UBC Theses and Dissertations
Mechanisms of voltage controlled reactive sputtering and physical properties of reactively sputtered cermet films Affinito, John David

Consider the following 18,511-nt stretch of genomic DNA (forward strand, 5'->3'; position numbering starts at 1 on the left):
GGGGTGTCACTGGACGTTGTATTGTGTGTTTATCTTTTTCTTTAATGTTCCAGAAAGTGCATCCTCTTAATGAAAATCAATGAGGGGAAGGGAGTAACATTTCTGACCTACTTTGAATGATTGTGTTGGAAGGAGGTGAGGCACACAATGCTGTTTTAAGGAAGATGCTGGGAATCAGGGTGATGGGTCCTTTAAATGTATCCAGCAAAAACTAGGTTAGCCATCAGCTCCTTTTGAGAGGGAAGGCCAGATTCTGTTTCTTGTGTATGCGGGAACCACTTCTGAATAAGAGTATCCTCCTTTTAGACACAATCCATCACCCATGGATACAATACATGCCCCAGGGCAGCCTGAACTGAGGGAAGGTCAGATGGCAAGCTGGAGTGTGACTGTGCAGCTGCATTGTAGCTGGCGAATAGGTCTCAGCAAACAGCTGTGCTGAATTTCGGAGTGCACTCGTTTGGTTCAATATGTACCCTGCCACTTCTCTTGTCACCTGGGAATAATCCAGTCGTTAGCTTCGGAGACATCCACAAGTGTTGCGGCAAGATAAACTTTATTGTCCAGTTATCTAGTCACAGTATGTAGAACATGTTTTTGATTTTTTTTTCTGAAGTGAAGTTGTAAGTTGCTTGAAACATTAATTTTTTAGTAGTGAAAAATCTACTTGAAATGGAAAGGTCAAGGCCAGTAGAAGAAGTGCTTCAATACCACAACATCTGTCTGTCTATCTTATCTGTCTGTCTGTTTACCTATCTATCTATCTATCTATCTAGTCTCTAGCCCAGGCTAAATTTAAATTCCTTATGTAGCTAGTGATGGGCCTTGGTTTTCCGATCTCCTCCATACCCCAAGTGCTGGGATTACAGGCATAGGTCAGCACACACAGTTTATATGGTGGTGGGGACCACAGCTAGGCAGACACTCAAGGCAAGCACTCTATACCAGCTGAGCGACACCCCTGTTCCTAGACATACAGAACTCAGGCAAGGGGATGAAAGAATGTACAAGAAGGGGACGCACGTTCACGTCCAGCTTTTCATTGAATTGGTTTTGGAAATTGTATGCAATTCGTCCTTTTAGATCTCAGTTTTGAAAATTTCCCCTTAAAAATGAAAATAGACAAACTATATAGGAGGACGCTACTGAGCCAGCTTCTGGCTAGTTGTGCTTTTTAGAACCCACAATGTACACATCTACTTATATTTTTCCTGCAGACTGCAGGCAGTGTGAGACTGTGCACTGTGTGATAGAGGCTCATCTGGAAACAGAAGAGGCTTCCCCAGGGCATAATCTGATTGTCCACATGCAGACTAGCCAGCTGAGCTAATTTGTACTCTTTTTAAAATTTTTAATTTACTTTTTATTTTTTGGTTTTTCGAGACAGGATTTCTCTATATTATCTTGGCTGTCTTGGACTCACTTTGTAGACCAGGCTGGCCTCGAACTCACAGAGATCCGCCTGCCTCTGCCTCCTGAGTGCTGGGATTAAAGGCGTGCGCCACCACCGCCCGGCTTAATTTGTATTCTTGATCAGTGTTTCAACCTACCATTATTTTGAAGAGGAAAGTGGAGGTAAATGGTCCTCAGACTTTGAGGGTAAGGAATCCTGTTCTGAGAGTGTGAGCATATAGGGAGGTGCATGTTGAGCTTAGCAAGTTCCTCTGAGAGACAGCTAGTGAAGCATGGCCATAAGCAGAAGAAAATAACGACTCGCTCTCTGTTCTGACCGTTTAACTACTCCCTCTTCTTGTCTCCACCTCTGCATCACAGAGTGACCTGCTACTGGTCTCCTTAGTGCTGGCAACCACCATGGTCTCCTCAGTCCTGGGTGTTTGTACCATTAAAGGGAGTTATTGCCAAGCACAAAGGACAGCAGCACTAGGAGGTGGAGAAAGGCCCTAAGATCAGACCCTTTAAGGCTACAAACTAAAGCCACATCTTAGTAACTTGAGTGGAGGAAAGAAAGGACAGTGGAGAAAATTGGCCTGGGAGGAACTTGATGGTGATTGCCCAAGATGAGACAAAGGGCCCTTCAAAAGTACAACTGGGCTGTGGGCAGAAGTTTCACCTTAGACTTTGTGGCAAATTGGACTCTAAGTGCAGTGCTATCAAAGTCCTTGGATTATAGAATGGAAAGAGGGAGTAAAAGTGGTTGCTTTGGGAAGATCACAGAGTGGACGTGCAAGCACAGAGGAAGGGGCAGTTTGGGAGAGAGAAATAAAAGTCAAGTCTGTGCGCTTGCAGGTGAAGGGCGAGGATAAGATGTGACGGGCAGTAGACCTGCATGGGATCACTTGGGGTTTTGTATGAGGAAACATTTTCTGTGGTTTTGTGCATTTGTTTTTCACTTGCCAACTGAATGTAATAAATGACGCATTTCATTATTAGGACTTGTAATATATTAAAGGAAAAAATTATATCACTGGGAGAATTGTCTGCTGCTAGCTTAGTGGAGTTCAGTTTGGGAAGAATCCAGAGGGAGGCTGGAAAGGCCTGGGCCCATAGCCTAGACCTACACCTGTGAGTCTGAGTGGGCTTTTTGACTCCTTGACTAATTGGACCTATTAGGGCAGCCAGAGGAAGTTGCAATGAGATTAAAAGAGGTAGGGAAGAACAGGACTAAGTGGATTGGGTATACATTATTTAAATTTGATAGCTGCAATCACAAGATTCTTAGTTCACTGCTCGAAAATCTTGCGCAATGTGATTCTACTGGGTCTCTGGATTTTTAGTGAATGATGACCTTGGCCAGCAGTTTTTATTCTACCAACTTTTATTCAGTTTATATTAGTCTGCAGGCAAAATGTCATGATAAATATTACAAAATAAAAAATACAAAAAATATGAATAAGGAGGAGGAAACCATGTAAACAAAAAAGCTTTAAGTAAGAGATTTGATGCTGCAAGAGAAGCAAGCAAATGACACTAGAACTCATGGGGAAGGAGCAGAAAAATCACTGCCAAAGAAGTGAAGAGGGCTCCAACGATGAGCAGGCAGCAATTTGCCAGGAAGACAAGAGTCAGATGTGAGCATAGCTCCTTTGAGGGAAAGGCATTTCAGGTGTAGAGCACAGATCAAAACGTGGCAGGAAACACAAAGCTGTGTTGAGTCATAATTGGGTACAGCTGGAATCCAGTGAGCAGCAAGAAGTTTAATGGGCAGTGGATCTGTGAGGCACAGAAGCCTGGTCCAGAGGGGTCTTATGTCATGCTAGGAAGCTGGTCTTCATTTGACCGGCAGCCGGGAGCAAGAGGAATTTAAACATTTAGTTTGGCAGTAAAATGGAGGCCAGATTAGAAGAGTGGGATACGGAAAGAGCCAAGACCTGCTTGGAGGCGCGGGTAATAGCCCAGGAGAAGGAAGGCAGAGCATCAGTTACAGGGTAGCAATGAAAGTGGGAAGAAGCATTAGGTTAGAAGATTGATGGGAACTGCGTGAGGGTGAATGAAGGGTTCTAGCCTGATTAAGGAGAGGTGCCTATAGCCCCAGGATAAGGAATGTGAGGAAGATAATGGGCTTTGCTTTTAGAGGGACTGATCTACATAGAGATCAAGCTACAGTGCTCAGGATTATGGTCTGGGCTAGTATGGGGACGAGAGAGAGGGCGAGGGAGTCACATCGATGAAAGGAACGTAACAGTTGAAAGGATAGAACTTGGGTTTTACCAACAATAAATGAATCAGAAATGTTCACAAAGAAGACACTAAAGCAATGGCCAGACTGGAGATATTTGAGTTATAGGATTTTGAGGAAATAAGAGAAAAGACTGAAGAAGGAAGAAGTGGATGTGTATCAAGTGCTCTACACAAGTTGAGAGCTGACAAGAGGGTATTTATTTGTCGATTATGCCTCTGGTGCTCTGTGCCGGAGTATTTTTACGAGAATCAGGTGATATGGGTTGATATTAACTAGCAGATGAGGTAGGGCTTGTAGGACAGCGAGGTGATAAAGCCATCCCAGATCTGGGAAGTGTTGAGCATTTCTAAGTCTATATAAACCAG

This thesis deals with the mechanisms involved in reactively sputtering a metal target in an Inert/reactive gas glow discharge and with the electrical transport and optical properties of A1/A1N granular metal (or cermet) films produced by this technique. Experiments are described in which an A1 target is sputtered in Ar/N₂ and Ar/O₂ atmospheres. The relationships between chemical processes occurring on the target surface, substrate surface, and in the glow discharge of a dc planar magnetron sputtering system are studied for the purpose of controlling film composition. The positive feedback mechanisms which lead to the well known transitions between bare and covered target surfaces are correlated with glow discharge characteristics. These data are shown to be in agreement with a model which assumes two distinct mechanisms for target coverage: (1) chemisorption of neutral reactive gas species from the sputtering gas; and (2) ion plating of reactive gas species from the sputtering current. This model allows estimation of the stability of the glow discharge against the positive feedback mechanisms and indicates under what circumstances voltage control of the glow discharge will permit sustained operation at all degrees of target surface coverage. With the voltage control method, a one to one correspondence between target voltage and film composition is established. In addition, a method is presented for calculating the film composition from only the glow discharge characteristics. My experiments show that voltage controlled, reactive dc, planar magnetron sputtering is ideally suited to the deposition of A1/A1N cermets of controlled composition. X-ray diffraction, transmission electron microscope (TEM), Hall, and resistivity vs. temperature data for these A1/A1N cermets are presented as a function of metal volume fraction (Xv) and correlated with the glow discharge characteristics of the deposition process. Metal precipitates are seen to form and, thereby, the film properties are interpreted in terms of granular composites of A1 and A1N crystallites when the A1/N ratio becomes greater than one. A percolation threshold is observed in the conductivity at a critical volume fraction (Xvc) of 0.72 ± .02. The conductivity, σ, exhibits power law behavior both above and below Xvc. Above Xvc, σ ~ (Xv - Xvc)[sup t], with t = 1.75 ± .1, in excellent agreement with the theoretical prediction of 1.7 for a mixture of two "normal" conductors (i.e. metallic or semiconductor conduction, but not hopping or tunneling). Below Xvc, conduction is via hopping and σ ~ (Xvc -Xv)[sup –s], with s = 4.3 ± .1. For a mixture of normal conductors below Xvc, s is predicted to be 0.7, while there is no theoretical prediction for s when conduction is via hopping. This power law behavior of hopping conductivity warrants further theoretical, as well as experimental, investigation. Further, the temperature behavior of the conductivity is consistent with the view that hopping is from defect to defect within the A1N grains as opposed to direct metal grain to metal grain hopping. The temperature behavior of the condcutivity also indicates that electron localization effects become important for Xvc < Xv < 0.8. In spite of the obvious granular nature of these films, neither the effective medium or Maxwell-Garnett theories for granular materials appears adequate in describing their optical properties. Observable structure in the UV optical absorption and IR reflectivity seem to be properties of A1N and not due to the microgranular structure of the A1/A1N composite. That optical properties predicted in the granular theories are not observed, even though the films are granular, is attributed to the effect of a large number of single and multiple atom A1 inclusions, with other than bulk optical properties, that are not taken into account in these theories.
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